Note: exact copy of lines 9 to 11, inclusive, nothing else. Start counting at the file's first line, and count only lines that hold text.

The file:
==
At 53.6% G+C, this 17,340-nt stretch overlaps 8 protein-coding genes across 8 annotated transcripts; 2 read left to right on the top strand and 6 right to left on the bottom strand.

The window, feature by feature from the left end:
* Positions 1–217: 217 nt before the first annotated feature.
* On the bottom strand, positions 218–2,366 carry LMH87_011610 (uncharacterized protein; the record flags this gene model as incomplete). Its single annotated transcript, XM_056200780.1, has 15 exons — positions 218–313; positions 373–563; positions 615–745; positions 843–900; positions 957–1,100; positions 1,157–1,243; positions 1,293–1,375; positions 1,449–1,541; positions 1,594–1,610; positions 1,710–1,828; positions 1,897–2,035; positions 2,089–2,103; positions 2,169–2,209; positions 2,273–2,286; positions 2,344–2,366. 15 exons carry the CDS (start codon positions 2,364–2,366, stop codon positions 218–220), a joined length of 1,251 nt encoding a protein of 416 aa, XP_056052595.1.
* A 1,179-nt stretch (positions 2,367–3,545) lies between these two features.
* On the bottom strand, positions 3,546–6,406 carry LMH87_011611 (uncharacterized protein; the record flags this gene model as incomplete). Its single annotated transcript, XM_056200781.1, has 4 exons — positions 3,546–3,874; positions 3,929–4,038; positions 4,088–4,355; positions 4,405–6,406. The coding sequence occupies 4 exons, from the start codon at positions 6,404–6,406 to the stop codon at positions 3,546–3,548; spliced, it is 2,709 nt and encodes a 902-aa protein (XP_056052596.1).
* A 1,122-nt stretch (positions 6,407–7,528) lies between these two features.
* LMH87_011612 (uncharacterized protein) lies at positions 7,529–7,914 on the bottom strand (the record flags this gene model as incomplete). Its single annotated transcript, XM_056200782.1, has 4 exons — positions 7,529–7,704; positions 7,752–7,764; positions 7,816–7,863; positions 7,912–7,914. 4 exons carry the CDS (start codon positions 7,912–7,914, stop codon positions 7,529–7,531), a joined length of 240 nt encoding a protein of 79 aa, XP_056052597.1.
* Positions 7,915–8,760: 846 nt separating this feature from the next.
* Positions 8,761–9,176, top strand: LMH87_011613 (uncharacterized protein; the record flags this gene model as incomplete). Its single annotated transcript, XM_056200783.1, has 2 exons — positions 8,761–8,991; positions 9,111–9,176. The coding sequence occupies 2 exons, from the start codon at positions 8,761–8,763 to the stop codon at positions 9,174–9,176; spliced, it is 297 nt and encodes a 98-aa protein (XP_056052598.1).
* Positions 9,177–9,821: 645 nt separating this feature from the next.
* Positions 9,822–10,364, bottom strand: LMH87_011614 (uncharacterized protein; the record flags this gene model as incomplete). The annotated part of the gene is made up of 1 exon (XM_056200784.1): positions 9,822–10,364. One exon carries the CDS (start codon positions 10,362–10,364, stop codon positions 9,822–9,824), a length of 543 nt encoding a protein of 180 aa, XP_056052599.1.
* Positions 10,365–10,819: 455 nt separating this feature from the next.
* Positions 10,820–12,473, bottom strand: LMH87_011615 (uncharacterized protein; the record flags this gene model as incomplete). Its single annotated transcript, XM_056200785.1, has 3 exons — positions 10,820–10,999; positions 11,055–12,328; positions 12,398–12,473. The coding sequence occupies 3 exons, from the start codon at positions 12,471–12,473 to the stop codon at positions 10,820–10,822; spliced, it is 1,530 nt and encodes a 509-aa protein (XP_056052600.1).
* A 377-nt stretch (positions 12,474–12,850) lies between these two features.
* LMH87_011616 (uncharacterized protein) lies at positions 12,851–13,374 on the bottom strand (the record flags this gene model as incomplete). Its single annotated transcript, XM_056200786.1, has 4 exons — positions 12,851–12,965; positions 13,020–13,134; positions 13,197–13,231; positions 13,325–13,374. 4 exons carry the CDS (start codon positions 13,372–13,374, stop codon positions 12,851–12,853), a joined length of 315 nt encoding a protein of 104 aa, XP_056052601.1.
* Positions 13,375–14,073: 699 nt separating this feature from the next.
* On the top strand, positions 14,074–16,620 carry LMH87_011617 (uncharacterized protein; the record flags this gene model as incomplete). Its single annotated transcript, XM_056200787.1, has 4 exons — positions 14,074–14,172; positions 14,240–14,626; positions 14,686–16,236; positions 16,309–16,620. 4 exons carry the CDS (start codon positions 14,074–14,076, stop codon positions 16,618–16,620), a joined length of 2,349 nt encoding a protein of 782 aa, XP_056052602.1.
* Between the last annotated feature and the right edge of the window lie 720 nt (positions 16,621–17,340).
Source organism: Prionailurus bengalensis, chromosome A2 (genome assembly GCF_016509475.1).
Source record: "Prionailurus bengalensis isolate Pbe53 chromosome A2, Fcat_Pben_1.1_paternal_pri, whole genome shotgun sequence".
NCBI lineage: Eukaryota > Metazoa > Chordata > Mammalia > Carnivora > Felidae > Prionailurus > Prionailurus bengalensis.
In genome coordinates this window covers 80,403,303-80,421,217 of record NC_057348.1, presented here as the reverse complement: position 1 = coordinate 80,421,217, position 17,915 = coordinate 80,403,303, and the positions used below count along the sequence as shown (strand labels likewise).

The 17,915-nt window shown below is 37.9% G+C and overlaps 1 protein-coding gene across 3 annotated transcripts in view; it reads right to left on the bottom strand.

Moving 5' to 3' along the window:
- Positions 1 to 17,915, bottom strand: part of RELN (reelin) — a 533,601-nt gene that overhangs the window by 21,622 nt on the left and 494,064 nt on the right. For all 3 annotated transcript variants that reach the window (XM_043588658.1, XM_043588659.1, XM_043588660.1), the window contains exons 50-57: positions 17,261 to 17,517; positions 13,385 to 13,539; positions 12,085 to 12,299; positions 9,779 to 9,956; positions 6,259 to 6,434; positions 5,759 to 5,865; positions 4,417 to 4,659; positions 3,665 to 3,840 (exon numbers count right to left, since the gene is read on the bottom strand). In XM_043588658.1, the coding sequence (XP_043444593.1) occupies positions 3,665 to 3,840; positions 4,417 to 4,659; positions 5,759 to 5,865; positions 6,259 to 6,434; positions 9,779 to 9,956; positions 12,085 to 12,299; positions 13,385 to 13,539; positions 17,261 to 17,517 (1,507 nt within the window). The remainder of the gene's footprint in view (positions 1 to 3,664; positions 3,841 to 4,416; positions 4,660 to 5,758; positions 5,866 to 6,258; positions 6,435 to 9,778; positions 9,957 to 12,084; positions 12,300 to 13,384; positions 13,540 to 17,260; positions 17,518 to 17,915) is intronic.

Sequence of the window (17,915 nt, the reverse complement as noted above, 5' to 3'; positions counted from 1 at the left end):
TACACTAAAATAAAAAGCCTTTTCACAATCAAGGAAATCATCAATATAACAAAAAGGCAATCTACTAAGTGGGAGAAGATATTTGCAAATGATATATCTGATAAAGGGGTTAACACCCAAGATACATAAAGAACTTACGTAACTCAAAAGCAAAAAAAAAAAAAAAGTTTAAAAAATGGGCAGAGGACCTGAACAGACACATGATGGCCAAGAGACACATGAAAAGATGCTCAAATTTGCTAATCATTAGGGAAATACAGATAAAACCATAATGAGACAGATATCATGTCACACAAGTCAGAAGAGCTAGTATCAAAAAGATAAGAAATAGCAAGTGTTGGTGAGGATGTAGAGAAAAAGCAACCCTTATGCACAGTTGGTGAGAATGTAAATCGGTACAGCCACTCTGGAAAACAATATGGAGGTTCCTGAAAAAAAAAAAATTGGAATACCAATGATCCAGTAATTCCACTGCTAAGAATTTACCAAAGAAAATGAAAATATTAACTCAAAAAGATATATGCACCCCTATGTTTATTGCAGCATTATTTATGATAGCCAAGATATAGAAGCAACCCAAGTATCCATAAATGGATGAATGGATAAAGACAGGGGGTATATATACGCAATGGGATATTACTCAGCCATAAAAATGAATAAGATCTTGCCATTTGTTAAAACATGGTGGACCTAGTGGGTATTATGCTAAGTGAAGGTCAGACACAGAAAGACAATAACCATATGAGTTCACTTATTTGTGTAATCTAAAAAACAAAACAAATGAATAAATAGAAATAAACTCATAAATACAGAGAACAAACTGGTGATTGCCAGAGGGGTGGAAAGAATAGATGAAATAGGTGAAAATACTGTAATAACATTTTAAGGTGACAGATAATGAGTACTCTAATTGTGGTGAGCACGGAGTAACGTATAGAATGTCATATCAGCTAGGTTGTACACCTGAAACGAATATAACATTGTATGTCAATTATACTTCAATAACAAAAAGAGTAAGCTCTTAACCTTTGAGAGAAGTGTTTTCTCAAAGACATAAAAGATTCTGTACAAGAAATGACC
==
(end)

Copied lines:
* Positions 7,915–8,760: 846 nt separating this feature from the next.
* Positions 8,761–9,176, top strand: LMH87_011613 (uncharacterized protein; the record flags this gene model as incomplete). Its single annotated transcript, XM_056200783.1, has 2 exons — positions 8,761–8,991; positions 9,111–9,176. The coding sequence occupies 2 exons, from the start codon at positions 8,761–8,763 to the stop codon at positions 9,174–9,176; spliced, it is 297 nt and encodes a 98-aa protein (XP_056052598.1).
* Positions 9,177–9,821: 645 nt separating this feature from the next.